The fact that this statement appears in a separate section of the book explaining the essence of the Donbas’s “interethnic community” suggests that the authors understood that the historical narrative of the multi-national character of the community was not necessarily that obvious, even to the population of the region itself, and may be much more difficult to internalize than narratives that focused on ethno-national communities.
Indeed, this rather inclusive narrative was not uncontested; nor should one overemphasize its impact and rootedness. The separatist leaders deployed the multi-ethnic historical narrative rather instrumentally, to suit the circumstances and goals of the self-proclaimed republics in Donbas. Moreover, notions of inclusivity in the promoted historical narratives quite easily coexisted with repressive measures against political opponents and the dominance of Russian culture, language, and symbols. But even the narrative of the Donbas’s “historical traditions” of multi-ethnicity and tolerance contained a number of pressure points, the most problematic being the issue of whether and how to include ethnic Ukrainians and Ukrainian culture.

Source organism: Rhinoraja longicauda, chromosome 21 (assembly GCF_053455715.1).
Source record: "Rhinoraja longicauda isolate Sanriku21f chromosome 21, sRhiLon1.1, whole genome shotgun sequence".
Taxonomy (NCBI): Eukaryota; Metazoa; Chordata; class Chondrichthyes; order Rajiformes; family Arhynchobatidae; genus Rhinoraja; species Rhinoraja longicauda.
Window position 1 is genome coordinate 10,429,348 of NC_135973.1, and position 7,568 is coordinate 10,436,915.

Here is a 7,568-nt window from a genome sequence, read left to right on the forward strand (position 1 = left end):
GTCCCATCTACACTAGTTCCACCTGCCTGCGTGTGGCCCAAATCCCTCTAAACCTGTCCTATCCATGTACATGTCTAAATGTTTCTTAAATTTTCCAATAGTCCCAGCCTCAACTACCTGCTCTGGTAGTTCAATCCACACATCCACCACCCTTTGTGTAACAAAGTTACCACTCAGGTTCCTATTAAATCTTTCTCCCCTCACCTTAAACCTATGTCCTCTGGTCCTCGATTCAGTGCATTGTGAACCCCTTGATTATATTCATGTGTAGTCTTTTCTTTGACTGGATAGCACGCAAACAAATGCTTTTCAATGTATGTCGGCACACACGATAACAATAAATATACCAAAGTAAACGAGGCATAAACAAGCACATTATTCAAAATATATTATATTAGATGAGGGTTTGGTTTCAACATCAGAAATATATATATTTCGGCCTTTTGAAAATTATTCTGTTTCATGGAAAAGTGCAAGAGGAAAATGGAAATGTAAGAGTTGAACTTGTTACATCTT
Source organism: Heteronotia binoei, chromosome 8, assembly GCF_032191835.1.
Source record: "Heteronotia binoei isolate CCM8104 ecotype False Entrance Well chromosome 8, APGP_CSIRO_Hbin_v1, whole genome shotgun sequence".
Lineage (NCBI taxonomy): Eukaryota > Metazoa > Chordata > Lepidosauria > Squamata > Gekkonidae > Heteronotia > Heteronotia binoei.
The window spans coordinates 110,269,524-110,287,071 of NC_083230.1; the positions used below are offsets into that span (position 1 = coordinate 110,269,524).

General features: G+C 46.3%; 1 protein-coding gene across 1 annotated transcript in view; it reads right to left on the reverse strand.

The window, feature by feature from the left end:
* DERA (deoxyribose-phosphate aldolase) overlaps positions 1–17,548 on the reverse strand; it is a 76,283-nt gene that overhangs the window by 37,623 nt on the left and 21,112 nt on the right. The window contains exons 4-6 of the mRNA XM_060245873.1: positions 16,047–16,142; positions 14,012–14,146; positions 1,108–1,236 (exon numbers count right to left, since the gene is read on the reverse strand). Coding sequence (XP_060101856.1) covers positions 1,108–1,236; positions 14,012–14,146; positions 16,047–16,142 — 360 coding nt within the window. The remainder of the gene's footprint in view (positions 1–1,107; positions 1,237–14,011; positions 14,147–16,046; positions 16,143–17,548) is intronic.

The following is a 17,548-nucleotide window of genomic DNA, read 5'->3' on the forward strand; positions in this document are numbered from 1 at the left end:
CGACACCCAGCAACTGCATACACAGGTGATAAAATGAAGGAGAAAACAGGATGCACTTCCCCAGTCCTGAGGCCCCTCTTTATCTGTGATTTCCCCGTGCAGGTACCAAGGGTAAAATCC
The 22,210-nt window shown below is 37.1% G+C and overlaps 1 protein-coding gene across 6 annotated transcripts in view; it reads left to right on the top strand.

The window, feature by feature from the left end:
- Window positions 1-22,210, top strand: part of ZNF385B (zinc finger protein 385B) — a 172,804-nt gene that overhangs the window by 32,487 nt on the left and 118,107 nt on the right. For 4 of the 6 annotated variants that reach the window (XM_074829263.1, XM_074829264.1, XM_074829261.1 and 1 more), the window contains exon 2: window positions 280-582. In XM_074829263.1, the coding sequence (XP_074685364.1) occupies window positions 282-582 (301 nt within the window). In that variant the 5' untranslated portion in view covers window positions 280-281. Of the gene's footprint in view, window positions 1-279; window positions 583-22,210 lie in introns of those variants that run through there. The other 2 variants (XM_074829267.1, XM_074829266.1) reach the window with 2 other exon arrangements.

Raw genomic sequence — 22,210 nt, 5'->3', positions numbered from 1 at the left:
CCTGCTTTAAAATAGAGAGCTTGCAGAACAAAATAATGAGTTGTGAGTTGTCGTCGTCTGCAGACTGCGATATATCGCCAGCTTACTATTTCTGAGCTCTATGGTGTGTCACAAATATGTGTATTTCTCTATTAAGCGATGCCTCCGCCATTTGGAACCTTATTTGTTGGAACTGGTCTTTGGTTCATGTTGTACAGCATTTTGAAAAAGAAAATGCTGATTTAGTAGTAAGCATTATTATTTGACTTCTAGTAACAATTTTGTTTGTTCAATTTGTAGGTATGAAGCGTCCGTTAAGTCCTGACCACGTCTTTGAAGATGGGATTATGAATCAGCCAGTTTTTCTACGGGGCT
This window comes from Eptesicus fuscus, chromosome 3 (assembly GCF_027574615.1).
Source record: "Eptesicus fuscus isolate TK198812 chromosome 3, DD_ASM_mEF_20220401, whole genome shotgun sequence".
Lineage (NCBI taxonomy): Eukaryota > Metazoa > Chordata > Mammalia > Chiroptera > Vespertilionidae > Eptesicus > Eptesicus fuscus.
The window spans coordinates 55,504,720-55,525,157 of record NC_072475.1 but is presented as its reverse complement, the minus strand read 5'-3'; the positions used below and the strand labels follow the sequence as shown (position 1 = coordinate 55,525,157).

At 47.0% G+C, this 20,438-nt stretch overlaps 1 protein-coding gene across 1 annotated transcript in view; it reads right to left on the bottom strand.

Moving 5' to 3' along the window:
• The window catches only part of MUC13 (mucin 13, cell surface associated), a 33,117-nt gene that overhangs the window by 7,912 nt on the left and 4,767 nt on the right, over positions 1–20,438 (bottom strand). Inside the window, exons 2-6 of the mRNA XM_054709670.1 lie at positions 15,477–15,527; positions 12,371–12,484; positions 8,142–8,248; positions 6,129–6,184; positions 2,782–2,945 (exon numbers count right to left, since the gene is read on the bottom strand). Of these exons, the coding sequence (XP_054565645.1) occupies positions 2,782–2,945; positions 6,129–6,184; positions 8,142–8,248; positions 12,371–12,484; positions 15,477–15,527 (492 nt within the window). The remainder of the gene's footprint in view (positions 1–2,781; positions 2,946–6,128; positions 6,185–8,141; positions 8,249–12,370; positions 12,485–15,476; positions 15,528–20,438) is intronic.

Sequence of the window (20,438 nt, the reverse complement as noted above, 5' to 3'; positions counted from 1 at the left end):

The separatist discourse attempted to make a clear distinction between the allegedly “pro-Russian” and non-nationalist East and South of Ukraine and the “(ultra)nationalist” and repressive West, including the central government in Kyiv. This narrative distinction had certain symbolic advantages, as it boosted the legitimacy of the Donbas separatist cause, highlighting that the “nationalist” Ukrainian government was alien not only to the people in Donbas, but also to other regions of Ukraine. In this way, separatist leaders and Moscow also hoped to exert influence on the population that remained under the control of the Kyiv government. At the same time, separatism was framed as necessary to defend Russians and Russian speakers from Ukrainian nationalism, giving the symbolic inclusiveness towards Ukrainians a somewhat ambiguous character. The recurring debates about the possible renaming of Taras Shevchenko Boulevard, a central artery in Donetsk, named after the Ukrainian “national” poet, was one example of this ambiguity. Similarly, the fate of the Shevchenko monument situated on that boulevard not far from the intersection with Alexander Pushkin Boulevard, named after the Russian “national poet”, was another contested issue.